Normally I would pad the outside of the hat with cotton batting or flannel to soften the edges and hide the wire, but the brocade fabric that Caterina donated to the cause has a significant texture, and is fairly stiff – plus the portrait suggest quite a structured (not soft) hat, so I opted not to pad the hat.

I sewed up the hat (band and tip) in the red brocade (which will also make up the collar and cuffs on the completed costume) on my machine, and then lining from black dupioni silk. The outer fabric was pulled over the buckram, and stitched down along the edge with long basting stitches. I inserted the lining and basted it too.

From there I cut, sewed, and pressed red brocade into bias strips, and sewed the strip onto the edge of the wired band by hand.

Sewing the bias strip to the hat band at the wired edge by hand

Sewing the bias strip to the hat band at the wired edge by hand

Then I turned and sewed down the bias strip inside of the hat, and hand-stitched it down in place to the lining. (I really could have used a curved needle for this one!)

Stitching the bias down inside of the hat

Stitching the bias down inside of the hat

Shaping the wire

The wire at the tip of the hat is fairly easy to smoothly shape with a little gentle pressure. I used the foam hat form to give it shape, and hope that the wearer will find it fits – or be able to gently shape it to her own forehead curve when she gets it.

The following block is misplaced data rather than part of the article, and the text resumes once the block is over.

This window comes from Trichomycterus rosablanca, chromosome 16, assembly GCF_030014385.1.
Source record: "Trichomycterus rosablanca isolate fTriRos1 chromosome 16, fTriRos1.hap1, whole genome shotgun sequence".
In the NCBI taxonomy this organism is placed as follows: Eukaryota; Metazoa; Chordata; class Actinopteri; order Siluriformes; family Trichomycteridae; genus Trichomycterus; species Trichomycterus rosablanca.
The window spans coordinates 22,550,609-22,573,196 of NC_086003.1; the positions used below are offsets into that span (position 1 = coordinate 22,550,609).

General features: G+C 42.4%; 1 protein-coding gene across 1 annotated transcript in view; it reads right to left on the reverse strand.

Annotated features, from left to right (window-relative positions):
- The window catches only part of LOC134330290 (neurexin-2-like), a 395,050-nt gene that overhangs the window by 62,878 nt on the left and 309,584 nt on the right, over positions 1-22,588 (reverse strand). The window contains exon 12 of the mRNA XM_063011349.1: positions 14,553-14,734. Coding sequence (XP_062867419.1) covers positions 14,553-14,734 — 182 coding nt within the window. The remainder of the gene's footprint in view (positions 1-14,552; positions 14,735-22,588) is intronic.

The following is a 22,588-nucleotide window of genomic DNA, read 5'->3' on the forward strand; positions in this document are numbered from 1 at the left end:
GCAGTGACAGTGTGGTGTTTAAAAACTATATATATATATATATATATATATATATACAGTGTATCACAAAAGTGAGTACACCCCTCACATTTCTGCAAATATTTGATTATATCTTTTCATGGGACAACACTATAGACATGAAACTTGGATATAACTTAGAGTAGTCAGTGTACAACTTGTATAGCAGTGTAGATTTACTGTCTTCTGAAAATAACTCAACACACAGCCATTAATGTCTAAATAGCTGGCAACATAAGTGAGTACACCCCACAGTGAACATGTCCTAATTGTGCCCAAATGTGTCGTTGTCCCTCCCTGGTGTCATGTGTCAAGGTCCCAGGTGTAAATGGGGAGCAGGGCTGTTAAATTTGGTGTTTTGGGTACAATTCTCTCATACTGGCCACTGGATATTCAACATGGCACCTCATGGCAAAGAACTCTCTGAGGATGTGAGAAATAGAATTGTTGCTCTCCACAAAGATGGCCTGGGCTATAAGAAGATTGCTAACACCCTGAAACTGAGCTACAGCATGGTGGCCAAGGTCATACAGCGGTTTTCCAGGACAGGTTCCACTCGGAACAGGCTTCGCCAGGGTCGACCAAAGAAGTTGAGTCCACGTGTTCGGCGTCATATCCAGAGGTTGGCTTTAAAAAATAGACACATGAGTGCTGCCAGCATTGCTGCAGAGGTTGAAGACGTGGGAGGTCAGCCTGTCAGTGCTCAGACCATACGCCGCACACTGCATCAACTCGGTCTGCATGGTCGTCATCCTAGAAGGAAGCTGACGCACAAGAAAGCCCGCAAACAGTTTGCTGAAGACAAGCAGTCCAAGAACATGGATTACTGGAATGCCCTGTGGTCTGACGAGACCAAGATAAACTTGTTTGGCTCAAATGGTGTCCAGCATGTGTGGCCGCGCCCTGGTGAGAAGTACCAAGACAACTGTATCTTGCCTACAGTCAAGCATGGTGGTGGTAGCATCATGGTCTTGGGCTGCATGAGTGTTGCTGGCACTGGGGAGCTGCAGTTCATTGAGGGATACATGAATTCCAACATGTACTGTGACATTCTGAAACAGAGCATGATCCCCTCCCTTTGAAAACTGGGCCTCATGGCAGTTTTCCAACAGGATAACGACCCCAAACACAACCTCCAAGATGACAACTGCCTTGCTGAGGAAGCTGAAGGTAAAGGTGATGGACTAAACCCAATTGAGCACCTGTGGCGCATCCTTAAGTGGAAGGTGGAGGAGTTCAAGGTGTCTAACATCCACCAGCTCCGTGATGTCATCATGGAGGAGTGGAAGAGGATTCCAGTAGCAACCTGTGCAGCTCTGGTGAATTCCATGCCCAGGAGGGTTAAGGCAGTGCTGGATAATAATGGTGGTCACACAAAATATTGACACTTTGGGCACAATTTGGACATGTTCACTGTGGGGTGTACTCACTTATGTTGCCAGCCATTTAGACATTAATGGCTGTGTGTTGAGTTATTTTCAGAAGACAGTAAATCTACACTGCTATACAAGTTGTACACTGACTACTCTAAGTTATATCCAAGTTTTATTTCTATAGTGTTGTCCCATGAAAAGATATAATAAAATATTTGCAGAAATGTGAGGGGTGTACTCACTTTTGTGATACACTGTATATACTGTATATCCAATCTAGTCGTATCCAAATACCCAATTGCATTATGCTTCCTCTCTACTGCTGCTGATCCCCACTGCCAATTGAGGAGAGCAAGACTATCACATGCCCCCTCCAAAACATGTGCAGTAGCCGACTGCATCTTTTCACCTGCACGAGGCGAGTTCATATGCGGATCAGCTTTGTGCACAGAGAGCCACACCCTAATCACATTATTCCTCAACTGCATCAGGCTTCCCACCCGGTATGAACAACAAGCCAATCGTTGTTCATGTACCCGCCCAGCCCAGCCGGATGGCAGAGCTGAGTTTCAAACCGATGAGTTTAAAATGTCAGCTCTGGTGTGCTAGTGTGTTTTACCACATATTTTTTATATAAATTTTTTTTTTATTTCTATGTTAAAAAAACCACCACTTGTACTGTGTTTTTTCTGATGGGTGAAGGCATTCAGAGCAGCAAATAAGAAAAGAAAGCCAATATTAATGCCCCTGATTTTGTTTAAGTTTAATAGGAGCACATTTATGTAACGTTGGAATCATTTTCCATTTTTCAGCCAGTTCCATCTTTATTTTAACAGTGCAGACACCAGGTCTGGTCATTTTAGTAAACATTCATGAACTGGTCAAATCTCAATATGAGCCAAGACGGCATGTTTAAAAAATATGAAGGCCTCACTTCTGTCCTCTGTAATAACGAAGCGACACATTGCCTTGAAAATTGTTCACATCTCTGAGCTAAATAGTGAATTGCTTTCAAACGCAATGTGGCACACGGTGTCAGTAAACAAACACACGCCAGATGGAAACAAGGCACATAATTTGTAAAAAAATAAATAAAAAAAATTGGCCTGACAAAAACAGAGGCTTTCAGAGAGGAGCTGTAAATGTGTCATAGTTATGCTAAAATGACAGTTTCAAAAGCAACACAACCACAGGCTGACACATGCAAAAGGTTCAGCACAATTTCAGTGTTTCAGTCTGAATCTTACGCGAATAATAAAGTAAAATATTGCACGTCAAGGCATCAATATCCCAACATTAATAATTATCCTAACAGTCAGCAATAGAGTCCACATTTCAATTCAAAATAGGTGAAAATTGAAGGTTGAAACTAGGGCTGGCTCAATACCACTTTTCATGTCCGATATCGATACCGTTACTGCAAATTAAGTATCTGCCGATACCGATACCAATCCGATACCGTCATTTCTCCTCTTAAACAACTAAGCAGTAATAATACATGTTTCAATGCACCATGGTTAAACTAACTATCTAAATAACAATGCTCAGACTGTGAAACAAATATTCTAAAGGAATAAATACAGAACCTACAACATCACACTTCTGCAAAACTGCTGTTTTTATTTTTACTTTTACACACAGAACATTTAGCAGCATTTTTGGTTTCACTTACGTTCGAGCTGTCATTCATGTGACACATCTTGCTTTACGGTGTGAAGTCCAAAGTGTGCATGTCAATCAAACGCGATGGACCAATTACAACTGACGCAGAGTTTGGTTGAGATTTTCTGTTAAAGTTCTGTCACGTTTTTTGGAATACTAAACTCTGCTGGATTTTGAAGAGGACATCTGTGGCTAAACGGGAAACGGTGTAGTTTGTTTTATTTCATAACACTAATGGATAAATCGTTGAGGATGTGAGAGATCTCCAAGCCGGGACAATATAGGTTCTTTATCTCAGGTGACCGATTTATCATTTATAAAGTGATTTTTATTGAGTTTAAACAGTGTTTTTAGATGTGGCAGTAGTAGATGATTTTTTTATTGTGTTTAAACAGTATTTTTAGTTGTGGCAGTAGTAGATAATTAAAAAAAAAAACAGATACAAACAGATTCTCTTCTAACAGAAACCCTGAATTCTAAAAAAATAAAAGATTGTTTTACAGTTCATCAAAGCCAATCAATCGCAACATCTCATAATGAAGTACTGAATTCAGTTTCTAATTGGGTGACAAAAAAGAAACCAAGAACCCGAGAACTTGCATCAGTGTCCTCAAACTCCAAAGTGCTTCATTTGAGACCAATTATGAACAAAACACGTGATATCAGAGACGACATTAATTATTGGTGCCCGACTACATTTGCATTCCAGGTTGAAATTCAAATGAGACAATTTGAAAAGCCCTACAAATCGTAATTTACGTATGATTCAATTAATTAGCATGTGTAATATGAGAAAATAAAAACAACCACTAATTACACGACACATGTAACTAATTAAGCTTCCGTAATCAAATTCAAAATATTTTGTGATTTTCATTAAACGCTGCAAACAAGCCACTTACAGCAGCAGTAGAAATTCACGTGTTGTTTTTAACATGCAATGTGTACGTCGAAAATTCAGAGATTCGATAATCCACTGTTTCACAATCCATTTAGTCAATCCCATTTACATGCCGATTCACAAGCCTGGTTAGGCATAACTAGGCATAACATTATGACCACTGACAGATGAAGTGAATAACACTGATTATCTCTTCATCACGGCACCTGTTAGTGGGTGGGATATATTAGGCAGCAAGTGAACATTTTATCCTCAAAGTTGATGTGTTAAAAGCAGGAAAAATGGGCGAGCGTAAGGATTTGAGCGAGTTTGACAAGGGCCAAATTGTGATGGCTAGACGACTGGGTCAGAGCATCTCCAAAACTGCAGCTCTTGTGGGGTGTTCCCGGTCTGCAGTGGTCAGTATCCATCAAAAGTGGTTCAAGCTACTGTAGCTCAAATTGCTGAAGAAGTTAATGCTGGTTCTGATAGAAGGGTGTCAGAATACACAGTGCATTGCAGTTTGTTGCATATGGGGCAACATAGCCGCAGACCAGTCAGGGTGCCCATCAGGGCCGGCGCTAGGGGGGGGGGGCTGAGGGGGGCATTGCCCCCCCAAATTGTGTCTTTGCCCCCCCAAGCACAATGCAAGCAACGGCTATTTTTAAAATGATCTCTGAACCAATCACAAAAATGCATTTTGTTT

Rotating the hat forward and backward - it doesn't fall off the head form!

Rotating the hat forward and backward – it doesn’t fall off the head form!

The dip in the front has a very useful trait once well-shaped to the forehead too…. it seems to balance out the henin very nicely so it doesn’t tip forward or back, despite being otherwise worn quite far back on the head. I’ll still recommend the wearer stitch in loops for clips or combs – especially if she’ll be running around a lot while wearing the hat – but I’m hoping that the way the hat fits the foam head is a good representative of how it will fit her too!

7 comments on “Henin in the style of the Woodville portrait

  1. Josephine Washington says:

    Thanks, great description. In those days what do you think the diaphonous veil was made of? What are you going to use? Thanks for sharing.

  2. […] I made the truncated hennin for Kadie in 2016, I really liked the way it fit (on my foam head.. not my head -her head is smaller than […]

  3. Nicoline Wysynski says:

    what was the Henin made from in 1437?

    • Dawn says:

      I don’t know. To the best of my knowledge, no extant hennins have been found to allow for examination. However, even other fabric hat (vs leather, or knitted, or felted, etc) descriptions on museum sites – rarely include what the support is. For instance they’ll say “velvet hat with silk lining and stiffened brim” but they fail to indicate HOW the brim was stiffened – is there an interior structure? (likely) Is it stifferend with sizing on the velvet? (super unlikely). I’ve tried a few different alternatives, all which I think are plausible (stiff fabric, sized canvas, etc) I’ve also seen people use basket weaving to create the underlying structure, and others rely entirely on wrapping braided hair with fabric. These seem less practical to me, but those creators have their reasoning as well which are worth considering.